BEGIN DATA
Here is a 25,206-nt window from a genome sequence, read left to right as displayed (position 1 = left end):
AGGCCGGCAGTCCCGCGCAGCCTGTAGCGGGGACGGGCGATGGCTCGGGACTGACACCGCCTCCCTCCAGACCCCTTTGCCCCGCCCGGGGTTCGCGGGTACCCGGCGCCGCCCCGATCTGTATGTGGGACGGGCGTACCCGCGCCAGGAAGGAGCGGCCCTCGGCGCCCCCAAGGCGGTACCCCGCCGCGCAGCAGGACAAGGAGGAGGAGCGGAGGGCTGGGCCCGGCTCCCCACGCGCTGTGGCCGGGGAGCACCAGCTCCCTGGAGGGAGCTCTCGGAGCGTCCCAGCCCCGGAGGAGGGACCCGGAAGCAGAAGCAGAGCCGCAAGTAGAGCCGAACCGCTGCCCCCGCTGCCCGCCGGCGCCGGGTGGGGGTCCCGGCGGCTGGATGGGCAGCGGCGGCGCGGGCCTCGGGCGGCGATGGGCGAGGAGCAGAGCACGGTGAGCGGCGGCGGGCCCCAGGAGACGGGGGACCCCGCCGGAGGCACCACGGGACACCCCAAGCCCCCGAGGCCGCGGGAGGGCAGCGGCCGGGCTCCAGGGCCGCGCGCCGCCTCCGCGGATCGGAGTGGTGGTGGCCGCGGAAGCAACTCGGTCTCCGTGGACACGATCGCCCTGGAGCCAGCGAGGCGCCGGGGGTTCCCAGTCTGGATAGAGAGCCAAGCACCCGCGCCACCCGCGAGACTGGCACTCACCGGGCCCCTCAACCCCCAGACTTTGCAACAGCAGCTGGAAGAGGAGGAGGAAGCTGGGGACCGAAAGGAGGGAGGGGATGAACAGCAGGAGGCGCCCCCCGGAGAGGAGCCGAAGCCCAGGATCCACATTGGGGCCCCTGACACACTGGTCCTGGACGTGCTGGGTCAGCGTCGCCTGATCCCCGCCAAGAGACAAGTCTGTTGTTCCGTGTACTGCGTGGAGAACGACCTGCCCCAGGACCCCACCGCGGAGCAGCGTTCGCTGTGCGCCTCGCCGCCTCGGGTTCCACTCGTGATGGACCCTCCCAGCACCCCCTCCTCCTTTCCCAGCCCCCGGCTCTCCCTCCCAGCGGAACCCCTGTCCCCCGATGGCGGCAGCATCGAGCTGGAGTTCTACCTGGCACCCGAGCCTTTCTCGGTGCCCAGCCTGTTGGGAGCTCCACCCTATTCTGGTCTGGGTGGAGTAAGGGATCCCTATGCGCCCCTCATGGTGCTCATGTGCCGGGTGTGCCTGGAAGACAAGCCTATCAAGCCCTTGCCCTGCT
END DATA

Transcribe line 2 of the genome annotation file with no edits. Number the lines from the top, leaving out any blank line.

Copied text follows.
AGGCCGGCAGTCCCGCGCAGCCTGTAGCGGGGACGGGCGATGGCTCGGGACTGACACCGCCTCCCTCCAGACCCCTTTGCCCCGCCCGGGGTTCGCGGGTACCCGGCGCCGCCCCGATCTGTATGTGGGACGGGCGTACCCGCGCCAGGAAGGAGCGGCCCTCGGCGCCCCCAAGGCGGTACCCCGCCGCGCAGCAGGACAAGGAGGAGGAGCGGAGGGCTGGGCCCGGCTCCCCACGCGCTGTGGCCGGGGAGCACCAGCTCCCTGGAGGGAGCTCTCGGAGCGTCCCAGCCCCGGAGGAGGGACCCGGAAGCAGAAGCAGAGCCGCAAGTAGAGCCGAACCGCTGCCCCCGCTGCCCGCCGGCGCCGGGTGGGGGTCCCGGCGGCTGGATGGGCAGCGGCGGCGCGGGCCTCGGGCGGCGATGGGCGAGGAGCAGAGCACGGTGAGCGGCGGCGGGCCCCAGGAGACGGGGGACCCCGCCGGAGGCACCACGGGACACCCCAAGCCCCCGAGGCCGCGGGAGGGCAGCGGCCGGGCTCCAGGGCCGCGCGCCGCCTCCGCGGATCGGAGTGGTGGTGGCCGCGGAAGCAACTCGGTCTCCGTGGACACGATCGCCCTGGAGCCAGCGAGGCGCCGGGGGTTCCCAGTCTGGATAGAGAGCCAAGCACCCGCGCCACCCGCGAGACTGGCACTCACCGGGCCCCTCAACCCCCAGACTTTGCAACAGCAGCTGGAAGAGGAGGAGGAAGCTGGGGACCGAAAGGAGGGAGGGGATGAACAGCAGGAGGCGCCCCCCGGAGAGGAGCCGAAGCCCAGGATCCACATTGGGGCCCCTGACACACTGGTCCTGGACGTGCTGGGTCAGCGTCGCCTGATCCCCGCCAAGAGACAAGTCTGTTGTTCCGTGTACTGCGTGGAGAACGACCTGCCCCAGGACCCCACCGCGGAGCAGCGTTCGCTGTGCGCCTCGCCGCCTCGGGTTCCACTCGTGATGGACCCTCCCAGCACCCCCTCCTCCTTTCCCAGCCCCCGGCTCTCCCTCCCAGCGGAACCCCTGTCCCCCGATGGCGGCAGCATCGAGCTGGAGTTCTACCTGGCACCCGAGCCTTTCTCGGTGCCCAGCCTGTTGGGAGCTCCACCCTATTCTGGTCTGGGTGGAGTAAGGGATCCCTATGCGCCCCTCATGGTGCTCATGTGCCGGGTGTGCCTGGAAGACAAGCCTATCAAGCCCTTGCCCTGCT